23 May, 2017. Tuesday, Week 6 of Easter

1st Reading: Acts 16:22-34

By their courage, Paul and Barnabas win new converts, in the Philippi jail

The crowd joined in attacking them, and the magistrates had them stripped of their clothing and ordered them to be beaten with rods. After they had given them a severe flogging, they threw them into prison and ordered the jailer to keep them securely. Following these instructions, he put them in the innermost cell and fastened their feet in the stocks.

About midnight Paul and Silas were praying and singing hymns to God, and the prisoners were listening to them. Suddenly there was an earthquake, so violent that the foundations of the prison were shaken; and immediately all the doors were opened and everyone’s chains were unfastened. When the jailer woke up and saw the prison doors wide open, he drew his sword and was about to kill himself, since he supposed that the prisoners had escaped. But Paul shouted in a loud voice, “Do not harm yourself, for we are all here.” The jailer called for lights, and rushing in, he fell down trembling before Paul and Silas. Then he brought them outside and said, “Sirs, what must I do to be saved?” They answered, “Believe on the Lord Jesus, and you will be saved you and your household.” They spoke the word of the Lord to him and to all who were in his house. At the same hour of the night he took them and washed their wounds; then he and his entire family were baptized without delay. He brought them up into the house and set food before them; and he and his entire household rejoiced that he had become a believer in God.

Gospel: John 16:5-11

Disciples must not be sad to hear that Jesus is going back to the Father

Jesus said,
“But now I am going to him who sent me; yet none of you asks me, ‘Where are you going?’ But because I have said these things to you, sorrow has filled your hearts. Nevertheless I tell you the truth: it is to your advantage that I go away, for if I do not go away, the Advocate will not come to you; but if I go, I will send him to you. And when he comes, he will prove the world wrong about sin and righteousness and judgment: about sin, because they do not believe in me; about righteousness, because I am going to the Father and you will see me no longer; about judgment, because the ruler of this world has been condemned.”


A Happy Outcome

We can sympathize with Paul’s annoyance in today’s story, but may wonder if some more patience could have saved him a lot of trouble! Perhaps he was stirred with pity for the unfortunate girl being exploited for profit by her boss. In any case, after his protest the situation changed dramatically and Paul and Silas were flogged and thrown in prison. The flogging could not normally be inflicted upon a Roman citizen, so Paul would later demand and receive a public apology from the magistrates.

During the night as Paul and Silas were praying and singing hymns to God, an earthquake broke down the prison gates. While the missionaries could have escaped, they remained within the prison. The jailer woke up, saw the prison gates open and drew his sword to kill himself, afraid of the consequences. Paul calms him down and after a quick instruction about Jesus, baptizes the jailer and his entire household. Then there is a feast to celebrate his newly found faith.What a roller-coaster of experiences.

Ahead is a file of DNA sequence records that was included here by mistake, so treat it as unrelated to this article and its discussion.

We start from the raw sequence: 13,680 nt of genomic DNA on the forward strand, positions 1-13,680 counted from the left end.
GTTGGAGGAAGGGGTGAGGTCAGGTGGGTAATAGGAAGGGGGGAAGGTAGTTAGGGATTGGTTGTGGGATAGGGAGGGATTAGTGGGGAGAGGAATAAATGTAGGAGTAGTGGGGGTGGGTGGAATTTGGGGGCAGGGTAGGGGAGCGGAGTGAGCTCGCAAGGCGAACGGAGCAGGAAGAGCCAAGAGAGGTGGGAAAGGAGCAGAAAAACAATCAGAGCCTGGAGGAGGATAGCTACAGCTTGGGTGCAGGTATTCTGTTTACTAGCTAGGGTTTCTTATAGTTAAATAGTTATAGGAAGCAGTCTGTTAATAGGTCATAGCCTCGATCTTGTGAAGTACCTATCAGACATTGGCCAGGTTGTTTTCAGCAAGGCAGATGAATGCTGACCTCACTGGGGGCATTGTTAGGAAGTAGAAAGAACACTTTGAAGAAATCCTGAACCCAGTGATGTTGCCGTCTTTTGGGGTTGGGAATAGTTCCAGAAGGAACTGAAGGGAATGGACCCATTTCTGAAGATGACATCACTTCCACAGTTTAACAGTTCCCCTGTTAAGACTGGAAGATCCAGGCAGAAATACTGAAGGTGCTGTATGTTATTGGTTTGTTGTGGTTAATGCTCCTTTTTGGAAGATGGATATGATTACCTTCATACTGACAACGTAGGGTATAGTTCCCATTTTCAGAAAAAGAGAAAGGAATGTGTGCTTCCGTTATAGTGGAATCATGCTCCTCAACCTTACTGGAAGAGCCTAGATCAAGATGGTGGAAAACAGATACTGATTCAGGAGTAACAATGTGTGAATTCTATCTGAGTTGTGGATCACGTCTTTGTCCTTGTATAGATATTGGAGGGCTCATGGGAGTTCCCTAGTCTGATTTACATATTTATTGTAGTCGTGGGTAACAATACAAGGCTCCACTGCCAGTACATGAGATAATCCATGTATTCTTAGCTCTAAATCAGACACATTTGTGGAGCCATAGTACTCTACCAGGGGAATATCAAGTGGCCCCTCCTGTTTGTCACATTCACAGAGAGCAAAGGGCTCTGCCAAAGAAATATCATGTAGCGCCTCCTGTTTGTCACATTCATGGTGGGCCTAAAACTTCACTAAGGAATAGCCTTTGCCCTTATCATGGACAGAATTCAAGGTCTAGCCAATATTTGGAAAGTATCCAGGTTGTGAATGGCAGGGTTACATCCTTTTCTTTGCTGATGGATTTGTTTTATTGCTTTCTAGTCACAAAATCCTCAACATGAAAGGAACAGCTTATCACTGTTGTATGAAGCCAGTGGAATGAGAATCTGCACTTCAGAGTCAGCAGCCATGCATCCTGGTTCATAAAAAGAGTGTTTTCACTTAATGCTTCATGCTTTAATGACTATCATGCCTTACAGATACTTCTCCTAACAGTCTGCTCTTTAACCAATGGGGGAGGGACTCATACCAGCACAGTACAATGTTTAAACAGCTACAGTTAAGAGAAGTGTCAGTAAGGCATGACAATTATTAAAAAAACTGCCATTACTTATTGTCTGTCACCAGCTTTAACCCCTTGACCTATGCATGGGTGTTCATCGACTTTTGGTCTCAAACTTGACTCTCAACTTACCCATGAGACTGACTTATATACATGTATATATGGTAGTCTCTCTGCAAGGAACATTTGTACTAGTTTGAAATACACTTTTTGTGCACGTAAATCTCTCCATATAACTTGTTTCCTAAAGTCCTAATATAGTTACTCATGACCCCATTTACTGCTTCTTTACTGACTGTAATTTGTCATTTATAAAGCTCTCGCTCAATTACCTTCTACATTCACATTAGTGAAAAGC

Like Paul and Barnabas, we often feel in need of spiritual help from the Holy Spirit promised by Jesus. Crises like those met by Paul are not just a test of personal character but can be the occasion to renew our trust in the Holy Spirit. The love of Jesus surpasses our anxieties and fears. He is no less able now than then to bring things to a happy outcome. Even out of the most threatening vortex, good can emerge and, as Julian of Norwich serenely believed, “All manner of things will be well!”

Ultimately, truth will prevail

Jesus assures us that when the Advocate, the Holy Spirit comes, he will show the world how wrong it was about sin, about who was in the right and about judgement. Those who were responsible for the death of Jesus concluded that Jesus must have been a sinner to have died in the way he did; his ignominious death showed that God had judged him. Those responsible for Jesus’ death thought of themselves as in the right; that they had rightly put a public sinner to death. But the Holy Spirit demonstrated that this unbelieving world was wrong in its assessment. Jesus was not a sinner; he was not judged by God; those who put him to death were not in the right.

There is an enormous disparity between God’s perception and human perception. The one whom God looked upon as a beloved Son, others looked upon as a sinner. The one whom vindicated was considered judged or condemned by God. Those who saw themselves as in the right were judged by God to be completely in the wrong. Our perspective can be very wide of the mark. We need to keep growing into God’s perspective, to see as God sees, to judge as God judges. It is the Holy Spirit, the Advocate, who gives us God’s perspective. It is the Holy Spirit who enables us to see as God sees, to know as God knows, to understand as God understands, to be wise in the way God is wise. That is why we desperately need the Holy Spirit to keep filling our hearts and our minds afresh.

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